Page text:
The quantile-quantile plots for the 4 distributions of the zone boundaries closely follow the normal distribution, on both sides. The Shapiro-Wilk test P value was calculated for all distributions before and after the removal of the maximum value of each distribution (Table 2). Before the removal, on the right side, only the superior boundary of zone I and the inferior boundary of zone III follow a normal distribution. On the left side, only the superior boundary of zone I follows a normal distribution. After the removal, all distributions become normal, on both sides. The maximum values were removed as outliers, as evidenced by the quantile-quantile plots.
On the right side, zone I extended from 284 to 653 mm from the RP. On the left side, it extended from 274 to 649 mm. The mean (SD) length of zone I was 220 (21) mm.
On the right side, zone III extended from 160 to 363 mm from the RP. On the left side, it extended from 152 to 367 mm. The mean (SD) length of zone III was 97 (12) mm.
A segment common to 100% of CT scans on both sides exists in zone I extending from 414 to 474 mm from the RP (60 mm long). A segment common to 99.6% of CT scans on the right side and to 97.9% of CT scans on the left side exists in zone III extending from 236 to 256 mm from the RP (20 mm long) (Figure).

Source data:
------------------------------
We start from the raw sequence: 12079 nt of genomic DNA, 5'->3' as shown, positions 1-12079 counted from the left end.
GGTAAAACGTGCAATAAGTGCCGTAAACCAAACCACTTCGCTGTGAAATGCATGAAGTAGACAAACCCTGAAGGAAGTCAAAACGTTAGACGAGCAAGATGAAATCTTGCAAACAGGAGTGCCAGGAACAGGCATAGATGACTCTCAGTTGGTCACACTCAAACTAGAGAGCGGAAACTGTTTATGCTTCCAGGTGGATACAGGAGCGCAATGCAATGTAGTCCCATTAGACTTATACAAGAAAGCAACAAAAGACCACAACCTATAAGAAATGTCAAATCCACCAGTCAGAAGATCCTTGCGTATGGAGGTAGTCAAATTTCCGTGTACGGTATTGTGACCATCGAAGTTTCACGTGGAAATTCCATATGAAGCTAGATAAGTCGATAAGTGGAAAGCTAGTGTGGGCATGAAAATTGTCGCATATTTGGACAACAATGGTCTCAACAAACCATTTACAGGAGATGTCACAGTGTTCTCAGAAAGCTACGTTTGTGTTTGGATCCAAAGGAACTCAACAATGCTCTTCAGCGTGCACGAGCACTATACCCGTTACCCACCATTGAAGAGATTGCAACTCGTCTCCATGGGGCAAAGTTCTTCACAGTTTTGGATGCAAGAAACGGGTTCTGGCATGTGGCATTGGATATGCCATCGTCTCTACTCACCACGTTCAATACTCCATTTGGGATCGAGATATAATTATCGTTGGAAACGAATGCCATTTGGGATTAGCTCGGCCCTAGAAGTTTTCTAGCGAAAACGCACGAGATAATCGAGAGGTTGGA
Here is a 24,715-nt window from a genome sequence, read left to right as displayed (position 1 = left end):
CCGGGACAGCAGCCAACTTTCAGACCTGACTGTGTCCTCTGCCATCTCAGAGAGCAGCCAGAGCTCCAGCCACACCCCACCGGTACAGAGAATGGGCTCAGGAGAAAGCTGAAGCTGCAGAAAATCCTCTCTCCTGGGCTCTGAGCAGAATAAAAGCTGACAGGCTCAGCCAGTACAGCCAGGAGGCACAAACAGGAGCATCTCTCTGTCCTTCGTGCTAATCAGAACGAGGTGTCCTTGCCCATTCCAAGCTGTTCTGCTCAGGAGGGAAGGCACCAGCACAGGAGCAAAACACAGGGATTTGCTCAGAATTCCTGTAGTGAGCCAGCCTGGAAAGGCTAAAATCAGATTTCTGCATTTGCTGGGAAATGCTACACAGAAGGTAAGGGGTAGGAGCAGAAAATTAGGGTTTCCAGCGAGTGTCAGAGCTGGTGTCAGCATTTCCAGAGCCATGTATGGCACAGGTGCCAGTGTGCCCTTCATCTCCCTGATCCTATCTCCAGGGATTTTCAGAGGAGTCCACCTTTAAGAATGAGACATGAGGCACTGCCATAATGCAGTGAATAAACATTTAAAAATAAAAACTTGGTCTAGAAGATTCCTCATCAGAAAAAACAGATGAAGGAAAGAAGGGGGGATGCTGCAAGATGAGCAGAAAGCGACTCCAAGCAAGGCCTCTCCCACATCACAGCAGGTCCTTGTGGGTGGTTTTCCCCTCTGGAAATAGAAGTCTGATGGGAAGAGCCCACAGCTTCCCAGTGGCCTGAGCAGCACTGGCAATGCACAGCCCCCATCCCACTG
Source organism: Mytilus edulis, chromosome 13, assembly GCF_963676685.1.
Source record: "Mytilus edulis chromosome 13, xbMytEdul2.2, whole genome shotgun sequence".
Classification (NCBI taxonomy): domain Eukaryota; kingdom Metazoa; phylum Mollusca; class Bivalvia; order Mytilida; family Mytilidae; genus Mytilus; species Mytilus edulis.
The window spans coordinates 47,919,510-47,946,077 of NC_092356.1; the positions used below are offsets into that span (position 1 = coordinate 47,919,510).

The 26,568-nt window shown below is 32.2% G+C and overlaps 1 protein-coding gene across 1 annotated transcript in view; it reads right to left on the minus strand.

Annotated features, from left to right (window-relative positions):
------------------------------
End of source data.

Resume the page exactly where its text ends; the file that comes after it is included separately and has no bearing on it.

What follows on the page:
Predictably, on both sides, segment III was inferior to the inferior boundary of zone I in 100% of CT scans, and segment I was superior to the superior boundary of zone III in 100% of CT scans. This means that a balloon placed in the common segment in zone I will never appear in zone III and that a balloon placed in the common segment in zone III will never appear in zone I.
Right-sided common segments I and III were calculated to exist in 98.99% and 95.97%, respectively, of the general population. From the left RP, common segments I and III exist in 98.67% and 94.90%, respectively, of the general population (Table 3).
The mean (SD) depth of the femoral artery was 24 (10) mm and was directly proportional to the body mass index (R2 = 0.41, P < .001).
The differences between men and women regarding zone boundaries are presented in Table 4. The common segment in zone I was present in 100% of men and women in our sample, and there was no statistically significant difference between men and women for the common segment in zone III (men = 100% and women = 99.3% for the right side [P = .16]; men = 97.1% and women = 98.6% [P = .21] for the left side). Regarding the mean (SD) depth of the femoral artery, there was no difference between men (23  mm) and women (24  mm) (P = .09).